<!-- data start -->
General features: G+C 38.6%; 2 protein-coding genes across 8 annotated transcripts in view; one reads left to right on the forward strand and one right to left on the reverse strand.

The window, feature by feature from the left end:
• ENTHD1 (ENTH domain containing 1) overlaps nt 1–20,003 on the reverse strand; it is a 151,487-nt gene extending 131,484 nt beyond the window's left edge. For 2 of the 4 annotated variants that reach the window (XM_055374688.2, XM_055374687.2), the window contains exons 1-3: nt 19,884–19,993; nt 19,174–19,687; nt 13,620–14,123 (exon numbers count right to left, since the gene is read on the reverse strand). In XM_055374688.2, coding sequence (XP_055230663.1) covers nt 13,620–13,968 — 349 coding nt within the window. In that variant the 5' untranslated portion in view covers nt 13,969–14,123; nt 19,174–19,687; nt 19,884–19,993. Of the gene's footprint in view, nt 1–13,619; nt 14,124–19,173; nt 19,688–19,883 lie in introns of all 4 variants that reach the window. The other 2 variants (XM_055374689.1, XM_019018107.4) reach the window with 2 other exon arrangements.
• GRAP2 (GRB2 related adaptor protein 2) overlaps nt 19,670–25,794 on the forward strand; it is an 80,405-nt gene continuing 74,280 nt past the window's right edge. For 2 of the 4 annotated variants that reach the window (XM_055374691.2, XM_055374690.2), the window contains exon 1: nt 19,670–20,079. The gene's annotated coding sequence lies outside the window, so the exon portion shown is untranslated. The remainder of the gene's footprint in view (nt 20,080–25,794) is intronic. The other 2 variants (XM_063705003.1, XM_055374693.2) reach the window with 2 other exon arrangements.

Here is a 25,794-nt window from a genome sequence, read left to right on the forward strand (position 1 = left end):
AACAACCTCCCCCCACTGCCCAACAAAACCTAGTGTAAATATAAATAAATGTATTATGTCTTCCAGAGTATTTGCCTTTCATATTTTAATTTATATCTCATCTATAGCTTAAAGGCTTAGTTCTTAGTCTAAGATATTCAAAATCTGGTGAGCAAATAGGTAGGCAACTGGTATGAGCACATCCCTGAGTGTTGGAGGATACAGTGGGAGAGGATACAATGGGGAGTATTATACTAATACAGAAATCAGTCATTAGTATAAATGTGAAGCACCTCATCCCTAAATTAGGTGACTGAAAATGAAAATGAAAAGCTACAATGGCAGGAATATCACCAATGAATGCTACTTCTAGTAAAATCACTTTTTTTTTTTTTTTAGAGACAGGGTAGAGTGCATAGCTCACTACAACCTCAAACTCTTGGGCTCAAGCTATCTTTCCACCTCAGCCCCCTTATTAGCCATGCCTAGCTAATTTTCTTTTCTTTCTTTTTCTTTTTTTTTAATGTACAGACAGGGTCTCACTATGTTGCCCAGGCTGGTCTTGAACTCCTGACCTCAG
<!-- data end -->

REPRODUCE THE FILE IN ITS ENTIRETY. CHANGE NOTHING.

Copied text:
General features: G+C 38.6%; 2 protein-coding genes across 8 annotated transcripts in view; one reads left to right on the forward strand and one right to left on the reverse strand.

The window, feature by feature from the left end:
• ENTHD1 (ENTH domain containing 1) overlaps nt 1–20,003 on the reverse strand; it is a 151,487-nt gene extending 131,484 nt beyond the window's left edge. For 2 of the 4 annotated variants that reach the window (XM_055374688.2, XM_055374687.2), the window contains exons 1-3: nt 19,884–19,993; nt 19,174–19,687; nt 13,620–14,123 (exon numbers count right to left, since the gene is read on the reverse strand). In XM_055374688.2, coding sequence (XP_055230663.1) covers nt 13,620–13,968 — 349 coding nt within the window. In that variant the 5' untranslated portion in view covers nt 13,969–14,123; nt 19,174–19,687; nt 19,884–19,993. Of the gene's footprint in view, nt 1–13,619; nt 14,124–19,173; nt 19,688–19,883 lie in introns of all 4 variants that reach the window. The other 2 variants (XM_055374689.1, XM_019018107.4) reach the window with 2 other exon arrangements.
• GRAP2 (GRB2 related adaptor protein 2) overlaps nt 19,670–25,794 on the forward strand; it is an 80,405-nt gene continuing 74,280 nt past the window's right edge. For 2 of the 4 annotated variants that reach the window (XM_055374691.2, XM_055374690.2), the window contains exon 1: nt 19,670–20,079. The gene's annotated coding sequence lies outside the window, so the exon portion shown is untranslated. The remainder of the gene's footprint in view (nt 20,080–25,794) is intronic. The other 2 variants (XM_063705003.1, XM_055374693.2) reach the window with 2 other exon arrangements.

Here is a 25,794-nt window from a genome sequence, read left to right on the forward strand (position 1 = left end):
AACAACCTCCCCCCACTGCCCAACAAAACCTAGTGTAAATATAAATAAATGTATTATGTCTTCCAGAGTATTTGCCTTTCATATTTTAATTTATATCTCATCTATAGCTTAAAGGCTTAGTTCTTAGTCTAAGATATTCAAAATCTGGTGAGCAAATAGGTAGGCAACTGGTATGAGCACATCCCTGAGTGTTGGAGGATACAGTGGGAGAGGATACAATGGGGAGTATTATACTAATACAGAAATCAGTCATTAGTATAAATGTGAAGCACCTCATCCCTAAATTAGGTGACTGAAAATGAAAATGAAAAGCTACAATGGCAGGAATATCACCAATGAATGCTACTTCTAGTAAAATCACTTTTTTTTTTTTTTTAGAGACAGGGTAGAGTGCATAGCTCACTACAACCTCAAACTCTTGGGCTCAAGCTATCTTTCCACCTCAGCCCCCTTATTAGCCATGCCTAGCTAATTTTCTTTTCTTTCTTTTTCTTTTTTTTTAATGTACAGACAGGGTCTCACTATGTTGCCCAGGCTGGTCTTGAACTCCTGACCTCAG